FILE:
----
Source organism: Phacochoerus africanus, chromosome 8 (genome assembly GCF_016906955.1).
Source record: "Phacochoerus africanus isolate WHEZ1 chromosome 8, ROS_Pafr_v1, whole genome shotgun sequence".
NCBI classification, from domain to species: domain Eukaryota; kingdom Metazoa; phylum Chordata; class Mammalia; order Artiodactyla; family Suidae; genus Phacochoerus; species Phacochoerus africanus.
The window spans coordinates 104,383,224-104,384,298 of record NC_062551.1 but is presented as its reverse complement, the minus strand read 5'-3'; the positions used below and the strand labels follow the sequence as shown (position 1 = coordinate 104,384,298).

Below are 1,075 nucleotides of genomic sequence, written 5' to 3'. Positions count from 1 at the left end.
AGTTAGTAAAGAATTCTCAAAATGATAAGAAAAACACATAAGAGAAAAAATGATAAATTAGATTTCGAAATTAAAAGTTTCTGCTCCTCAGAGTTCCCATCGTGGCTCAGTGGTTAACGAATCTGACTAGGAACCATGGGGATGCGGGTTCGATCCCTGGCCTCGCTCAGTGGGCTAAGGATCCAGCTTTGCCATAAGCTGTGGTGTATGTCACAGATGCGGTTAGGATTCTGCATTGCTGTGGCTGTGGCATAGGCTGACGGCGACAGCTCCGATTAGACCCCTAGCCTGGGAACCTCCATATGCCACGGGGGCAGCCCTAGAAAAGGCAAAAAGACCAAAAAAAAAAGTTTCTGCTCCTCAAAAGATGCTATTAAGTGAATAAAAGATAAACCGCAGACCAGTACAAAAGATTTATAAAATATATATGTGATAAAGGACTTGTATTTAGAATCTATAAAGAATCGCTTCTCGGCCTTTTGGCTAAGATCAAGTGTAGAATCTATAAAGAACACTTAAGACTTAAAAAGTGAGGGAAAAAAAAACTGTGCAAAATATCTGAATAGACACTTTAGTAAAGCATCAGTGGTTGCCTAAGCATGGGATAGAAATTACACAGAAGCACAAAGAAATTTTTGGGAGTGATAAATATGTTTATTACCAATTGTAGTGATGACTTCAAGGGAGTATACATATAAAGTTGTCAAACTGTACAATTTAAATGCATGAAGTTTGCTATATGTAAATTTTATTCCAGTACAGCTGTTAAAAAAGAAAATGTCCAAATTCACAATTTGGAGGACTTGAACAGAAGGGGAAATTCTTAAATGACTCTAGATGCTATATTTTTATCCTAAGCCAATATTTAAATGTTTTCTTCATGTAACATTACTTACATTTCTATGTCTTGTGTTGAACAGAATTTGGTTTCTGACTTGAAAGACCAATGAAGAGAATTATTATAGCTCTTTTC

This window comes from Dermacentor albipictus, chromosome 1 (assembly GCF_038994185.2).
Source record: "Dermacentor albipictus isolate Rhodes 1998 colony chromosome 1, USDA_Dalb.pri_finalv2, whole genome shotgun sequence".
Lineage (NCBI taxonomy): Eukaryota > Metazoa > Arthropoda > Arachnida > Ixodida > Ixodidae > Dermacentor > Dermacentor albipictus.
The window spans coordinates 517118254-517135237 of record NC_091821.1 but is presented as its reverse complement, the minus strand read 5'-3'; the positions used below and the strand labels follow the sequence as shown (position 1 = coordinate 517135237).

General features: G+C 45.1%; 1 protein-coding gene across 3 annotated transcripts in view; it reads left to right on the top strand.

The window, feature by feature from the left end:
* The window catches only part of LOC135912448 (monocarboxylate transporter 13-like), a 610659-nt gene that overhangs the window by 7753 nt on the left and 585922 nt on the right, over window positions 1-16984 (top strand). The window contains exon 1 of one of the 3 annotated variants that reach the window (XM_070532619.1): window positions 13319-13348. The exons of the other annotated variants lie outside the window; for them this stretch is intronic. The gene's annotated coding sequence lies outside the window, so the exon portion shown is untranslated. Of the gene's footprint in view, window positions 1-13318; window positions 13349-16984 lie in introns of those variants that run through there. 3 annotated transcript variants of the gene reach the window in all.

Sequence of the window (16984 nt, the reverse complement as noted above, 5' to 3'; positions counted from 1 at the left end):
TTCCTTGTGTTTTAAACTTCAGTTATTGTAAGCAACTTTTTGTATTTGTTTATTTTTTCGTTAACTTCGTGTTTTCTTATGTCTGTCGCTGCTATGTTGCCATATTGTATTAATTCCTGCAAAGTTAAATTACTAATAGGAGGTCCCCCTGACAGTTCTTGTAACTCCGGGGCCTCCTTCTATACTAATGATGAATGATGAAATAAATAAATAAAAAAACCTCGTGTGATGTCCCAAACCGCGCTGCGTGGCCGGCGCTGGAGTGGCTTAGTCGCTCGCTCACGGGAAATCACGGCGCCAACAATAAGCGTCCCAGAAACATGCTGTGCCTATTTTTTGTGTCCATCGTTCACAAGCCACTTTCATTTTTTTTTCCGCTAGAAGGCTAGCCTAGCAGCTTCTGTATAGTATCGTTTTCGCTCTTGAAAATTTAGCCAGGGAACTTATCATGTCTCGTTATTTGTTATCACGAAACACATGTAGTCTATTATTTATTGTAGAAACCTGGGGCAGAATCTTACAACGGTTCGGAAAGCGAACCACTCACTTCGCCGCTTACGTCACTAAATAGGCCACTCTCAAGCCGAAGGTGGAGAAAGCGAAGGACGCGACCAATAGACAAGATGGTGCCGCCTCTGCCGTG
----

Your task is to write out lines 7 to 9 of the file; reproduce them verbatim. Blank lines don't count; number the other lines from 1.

This window comes from Dermacentor albipictus, chromosome 1 (assembly GCF_038994185.2).
Source record: "Dermacentor albipictus isolate Rhodes 1998 colony chromosome 1, USDA_Dalb.pri_finalv2, whole genome shotgun sequence".
Lineage (NCBI taxonomy): Eukaryota > Metazoa > Arthropoda > Arachnida > Ixodida > Ixodidae > Dermacentor > Dermacentor albipictus.